In this space, visitors are invited to post any comments, questions, or skeptical observations about Philo T. Farnsworth's contributions to the field of Nuclear Fusion research.
Subject: Re: Skepticism? NO,.. honesty!
Date: Jan 19, 09:11 am
Poster: Richard Hull
On Jan 19, 09:11 am, Richard Hull wrote:
>>After re-checking my recent notes, tapes, etc from interviews with all the Farnsworth team members, I must conclude, due to emphatic, unilateral statements made by each and every team member that......... at no time, ever, during the entire period of fusor work by any team member (1959-1968 ITT - until 1972-end of BYU era), did any sustained or even suspected sustained fusion reaction occur!
>IIRC, in one of Farnsworth's bio's on this WWW site, his biographer says he demonstrated the fusor working after the power is switched off?!
Unfortunately, there is no recorded instance where any team members ever saw a sustained reaction and certainly no evidence in the corporate record. Had there even been a trace of this ITT and ultimately the world would have elevated Farnsworth to Sainthood, and we would all have fusors in our basements humming away with no overhead wires. This was the very thing Furth was looking for to secure multiyear funding from ITT, but he had to show executives of ITT in person this was the case. He constantly interupted the team's work to pass ITT big wigs through the Fort Wayne fusor lab to keep the interest alive. If they ever had anything that was cooking well enough to be repeatable he would have had a mass meeting of ITT execs in Fort Wayne for the ultimate "show and tell". This never happened. The most probable reason for this is that sustained, reproducable, fusion never took place.
I recently interviewed a secret player on the team that is never pictured, but who was there from 1961 to 1968. His name was Fred Haak. He was a project engineer working beside George Bain in keeping Farnsworth's fusor in action. He is the only team member who noted that the fusors, on occassion, would seem to "run away". Current would go up and always a hole would be burned in the chambers. Many would hear this and ascribe all manner of wierd circumstances to it. I keep an open mind. First of all, a sudden increase in current means the machine was demanding more power input than normal..... not that it was producing more power. (although it could have been) We only know that it was power hungry all of a sudden, demanding much more drive energy. This could signal the beginning of some major fusion event inside the device. It could also signal some simple runaway gas ionization condition. (ala hydrogen thyratron)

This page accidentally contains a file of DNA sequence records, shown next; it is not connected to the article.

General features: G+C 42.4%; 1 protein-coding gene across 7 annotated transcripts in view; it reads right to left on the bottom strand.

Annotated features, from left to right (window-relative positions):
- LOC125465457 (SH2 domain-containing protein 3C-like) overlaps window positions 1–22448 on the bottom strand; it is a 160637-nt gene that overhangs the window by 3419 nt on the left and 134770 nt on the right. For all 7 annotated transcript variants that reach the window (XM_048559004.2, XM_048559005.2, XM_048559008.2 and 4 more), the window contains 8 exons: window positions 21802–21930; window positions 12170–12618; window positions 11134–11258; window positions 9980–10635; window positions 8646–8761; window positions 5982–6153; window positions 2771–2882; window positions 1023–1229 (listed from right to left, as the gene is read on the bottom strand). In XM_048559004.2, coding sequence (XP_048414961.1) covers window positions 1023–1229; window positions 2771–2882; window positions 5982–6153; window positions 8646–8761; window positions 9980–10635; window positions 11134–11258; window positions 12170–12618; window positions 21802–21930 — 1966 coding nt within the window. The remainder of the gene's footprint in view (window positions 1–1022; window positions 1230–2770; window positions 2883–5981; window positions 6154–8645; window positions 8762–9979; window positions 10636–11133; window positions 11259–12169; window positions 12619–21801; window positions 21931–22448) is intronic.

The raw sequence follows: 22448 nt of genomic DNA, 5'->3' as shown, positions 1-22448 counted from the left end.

In 100% of the dozen or so instances where this occured over the years, the fusors were all damaged and had to be shut down and repaired.
Don't go off half cocked! Don't envision gaping, smoldering holes in the fusors! Haak noted that the holes were hell to find and were often only manifest on next start up! They resulted in the failure to secure a new vacuum of the proper level. Upon examination, they would find a small discolored spot on the chamber with no vibible hole. It was a pin hole! Still, air leaked into the chamber at a rate which the pumps could not handle.
Haak noted that it might have been a matter of a year or more and he felt they might have had that much sought after sustained reaction! This was the most positive response from all team members interviewed!!!